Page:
It went like this: I took a tray out of the oven, speared a roast with a long fork, and placed it in a stainless steel bin. When the bin was full I brought it to Mike, and he pushed the roasts through the meat slicer.
We were in a pretty good rhythm when it happened.
The blade got snagged on a piece of gristle and the roast shot into the air and stayed airborne for a few spectacular seconds before it hit the deck.
Mike and I looked at that hunk of meat for a long, long time, studying it, you might say. There was a puddle where the blood had squirted out and the roast was coated with grime.
I was pretty sure Mike was deliberating whether or not he should put the beef back on the slicer. I wouldn’t have said anything if that’s what he wanted to do. I might have volunteered to rinse it off first, but that’s it. I didn’t care one way or another.
But Mike had other ideas.
“You wanna fuck it?”
It took me a moment to process this ungodly solicitation.
I thought he might be joking. I prayed that he was joking.
He wasn’t joking.
“I’ll drill a hole in it and you can take it back to the cooler before it gets cold. What do you say?”
Now I was many things: the son of a naval officer, a slacker, a punk—but I wasn’t someone who did unspeakable things to inanimate objects. Not yet anyway.
“Come on,” he pleaded. “I know you ain’t getting no action in them barracks. Plenty of brown eye though…”
That’s when I understood that Mike, a federally employed wage slave in the food service sector, wasn’t just offering to drill the hole: he wanted me to screw the meat.
In the gospel according to Mike, anyone who declined his invitation to have intercourse with a hot bloody hole in a cow carcass must be gay, which in his mind was the worst thing a sailor in Ronald Reagan’s Navy could be.
I shook my head.
“What a shame.” Mike said as he kicked the roast with the toe of his boot before picking it up and tossing it in the trash.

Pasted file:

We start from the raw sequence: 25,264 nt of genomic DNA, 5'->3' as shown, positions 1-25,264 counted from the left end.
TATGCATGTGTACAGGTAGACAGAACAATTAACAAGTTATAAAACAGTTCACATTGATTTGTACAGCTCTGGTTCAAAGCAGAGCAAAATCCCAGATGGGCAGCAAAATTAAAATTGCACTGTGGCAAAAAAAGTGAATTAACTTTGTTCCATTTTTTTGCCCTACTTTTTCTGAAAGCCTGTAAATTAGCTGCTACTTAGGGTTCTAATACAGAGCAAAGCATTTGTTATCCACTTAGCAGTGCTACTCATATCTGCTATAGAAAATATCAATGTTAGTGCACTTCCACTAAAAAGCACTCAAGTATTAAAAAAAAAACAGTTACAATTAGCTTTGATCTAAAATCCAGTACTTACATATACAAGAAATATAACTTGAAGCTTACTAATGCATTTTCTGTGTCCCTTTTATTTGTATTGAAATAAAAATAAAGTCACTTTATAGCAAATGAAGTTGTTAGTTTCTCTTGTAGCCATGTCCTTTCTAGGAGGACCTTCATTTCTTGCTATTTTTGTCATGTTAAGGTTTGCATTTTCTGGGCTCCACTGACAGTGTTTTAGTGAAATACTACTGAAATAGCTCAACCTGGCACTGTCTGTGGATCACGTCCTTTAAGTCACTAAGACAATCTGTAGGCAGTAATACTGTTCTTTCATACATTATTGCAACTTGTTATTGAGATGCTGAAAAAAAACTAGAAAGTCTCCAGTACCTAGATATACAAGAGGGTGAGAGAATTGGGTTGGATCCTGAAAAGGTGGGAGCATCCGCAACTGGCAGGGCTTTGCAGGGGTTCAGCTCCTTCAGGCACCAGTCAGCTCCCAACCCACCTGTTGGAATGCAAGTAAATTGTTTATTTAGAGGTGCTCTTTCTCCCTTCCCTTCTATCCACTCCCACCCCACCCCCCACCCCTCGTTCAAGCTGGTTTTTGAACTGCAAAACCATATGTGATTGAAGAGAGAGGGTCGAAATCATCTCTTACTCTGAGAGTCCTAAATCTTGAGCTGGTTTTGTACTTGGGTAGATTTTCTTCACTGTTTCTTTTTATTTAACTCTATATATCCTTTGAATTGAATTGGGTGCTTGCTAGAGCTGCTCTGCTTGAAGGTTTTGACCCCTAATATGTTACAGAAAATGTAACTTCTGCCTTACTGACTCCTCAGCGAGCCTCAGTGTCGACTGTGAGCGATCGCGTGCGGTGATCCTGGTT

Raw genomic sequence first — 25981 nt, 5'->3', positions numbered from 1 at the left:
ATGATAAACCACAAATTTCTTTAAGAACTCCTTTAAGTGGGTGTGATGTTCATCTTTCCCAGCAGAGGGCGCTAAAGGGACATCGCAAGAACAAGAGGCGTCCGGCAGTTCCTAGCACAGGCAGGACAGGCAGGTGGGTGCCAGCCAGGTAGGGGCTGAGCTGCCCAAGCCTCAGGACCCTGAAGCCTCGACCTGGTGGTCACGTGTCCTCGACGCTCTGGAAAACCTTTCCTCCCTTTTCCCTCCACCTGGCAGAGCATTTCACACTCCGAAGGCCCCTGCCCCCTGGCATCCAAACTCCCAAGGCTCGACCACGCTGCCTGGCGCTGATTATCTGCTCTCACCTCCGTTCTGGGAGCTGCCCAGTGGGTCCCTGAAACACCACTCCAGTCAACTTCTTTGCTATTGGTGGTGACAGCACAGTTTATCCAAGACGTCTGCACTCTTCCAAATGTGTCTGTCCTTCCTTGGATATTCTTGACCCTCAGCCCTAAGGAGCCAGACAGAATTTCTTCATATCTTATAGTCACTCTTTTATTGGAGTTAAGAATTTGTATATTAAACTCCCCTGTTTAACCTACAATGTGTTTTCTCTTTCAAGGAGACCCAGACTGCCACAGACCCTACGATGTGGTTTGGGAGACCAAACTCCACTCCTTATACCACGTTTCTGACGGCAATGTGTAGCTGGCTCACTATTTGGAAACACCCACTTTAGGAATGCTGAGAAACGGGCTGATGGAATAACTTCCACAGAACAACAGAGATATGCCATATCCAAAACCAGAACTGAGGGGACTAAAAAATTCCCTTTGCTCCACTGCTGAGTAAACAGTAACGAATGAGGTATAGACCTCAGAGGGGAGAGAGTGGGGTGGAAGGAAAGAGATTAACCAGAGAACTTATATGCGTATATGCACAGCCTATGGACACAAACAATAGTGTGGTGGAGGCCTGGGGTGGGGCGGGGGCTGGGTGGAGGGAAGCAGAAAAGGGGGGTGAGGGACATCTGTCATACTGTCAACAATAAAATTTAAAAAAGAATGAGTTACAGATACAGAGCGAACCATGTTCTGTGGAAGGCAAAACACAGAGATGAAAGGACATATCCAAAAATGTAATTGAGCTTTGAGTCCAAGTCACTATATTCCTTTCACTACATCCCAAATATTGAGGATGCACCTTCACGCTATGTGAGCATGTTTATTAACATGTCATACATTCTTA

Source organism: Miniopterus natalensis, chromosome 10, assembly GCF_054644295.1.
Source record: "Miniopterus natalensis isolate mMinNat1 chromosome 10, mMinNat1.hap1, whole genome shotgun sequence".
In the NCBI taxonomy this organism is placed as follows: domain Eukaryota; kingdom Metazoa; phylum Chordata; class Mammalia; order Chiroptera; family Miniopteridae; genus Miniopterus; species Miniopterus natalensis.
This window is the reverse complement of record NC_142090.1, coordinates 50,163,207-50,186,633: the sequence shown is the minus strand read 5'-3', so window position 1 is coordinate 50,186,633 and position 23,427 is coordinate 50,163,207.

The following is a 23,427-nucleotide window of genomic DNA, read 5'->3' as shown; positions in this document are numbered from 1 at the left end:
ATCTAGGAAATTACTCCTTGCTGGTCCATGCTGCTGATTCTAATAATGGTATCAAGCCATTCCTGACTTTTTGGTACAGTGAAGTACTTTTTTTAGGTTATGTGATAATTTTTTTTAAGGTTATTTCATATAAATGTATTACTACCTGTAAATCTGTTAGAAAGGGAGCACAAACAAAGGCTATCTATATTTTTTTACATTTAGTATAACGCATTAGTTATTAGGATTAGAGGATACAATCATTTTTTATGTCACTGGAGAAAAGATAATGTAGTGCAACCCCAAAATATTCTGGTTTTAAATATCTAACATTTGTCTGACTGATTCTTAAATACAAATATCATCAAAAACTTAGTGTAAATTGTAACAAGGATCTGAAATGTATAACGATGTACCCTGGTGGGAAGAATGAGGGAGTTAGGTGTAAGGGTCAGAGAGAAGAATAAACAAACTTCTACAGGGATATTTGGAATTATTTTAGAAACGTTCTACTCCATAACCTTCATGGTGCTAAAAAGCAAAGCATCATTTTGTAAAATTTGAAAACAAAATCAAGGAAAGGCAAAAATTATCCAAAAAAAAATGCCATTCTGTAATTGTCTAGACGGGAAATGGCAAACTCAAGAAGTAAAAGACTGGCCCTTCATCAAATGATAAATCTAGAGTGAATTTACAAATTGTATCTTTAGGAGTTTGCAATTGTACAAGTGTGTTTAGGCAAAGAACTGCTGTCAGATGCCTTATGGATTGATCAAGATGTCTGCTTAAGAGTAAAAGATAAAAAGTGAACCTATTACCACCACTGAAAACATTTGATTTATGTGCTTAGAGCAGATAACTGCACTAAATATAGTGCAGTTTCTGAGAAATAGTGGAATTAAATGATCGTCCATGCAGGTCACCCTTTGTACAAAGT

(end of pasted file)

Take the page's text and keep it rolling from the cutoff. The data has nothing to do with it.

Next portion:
“It’s still warm.”
We finished slicing the rest of the roasts. I stacked the bins in the meat locker and wheeled them up to the serving line. When it was time for my break, I got in line and stared at all those mounds of rare roast beef.
My heart started racing and I broke into a sweat. The drugs the Navy supposedly put in the pancake batter to suppress our animal urges weren’t working. Somewhere in the soft, pink folds and shadowy dimples was my meat friend.
The association had been made and nothing could unmake it. The meat was making me horny.
And it will be the same for you. The next time you’re standing in line for a buffet at a birthday or wedding, and the server forks a glistening slab of hot, bloody meat onto your plate, you will think of me, you will think of Mike, you will think of our lost innocence.
Jim Ruland (@JimRuland) is the author of the award-winning novel Forest of Fortune and the short story collection Big Lonesome. He is the co-author of My Damage with Keith Morris, founding member of Black Flag, Circle Jerks and OFF!, and Giving the Finger with Scott Campbell, Jr. of Discovery Channel’s Deadliest Catch. Jim lives in Southern California and is an avid enthusiast of punk rock music, tattoo culture, and strong coffee.
Photo credit: Claire McAllister.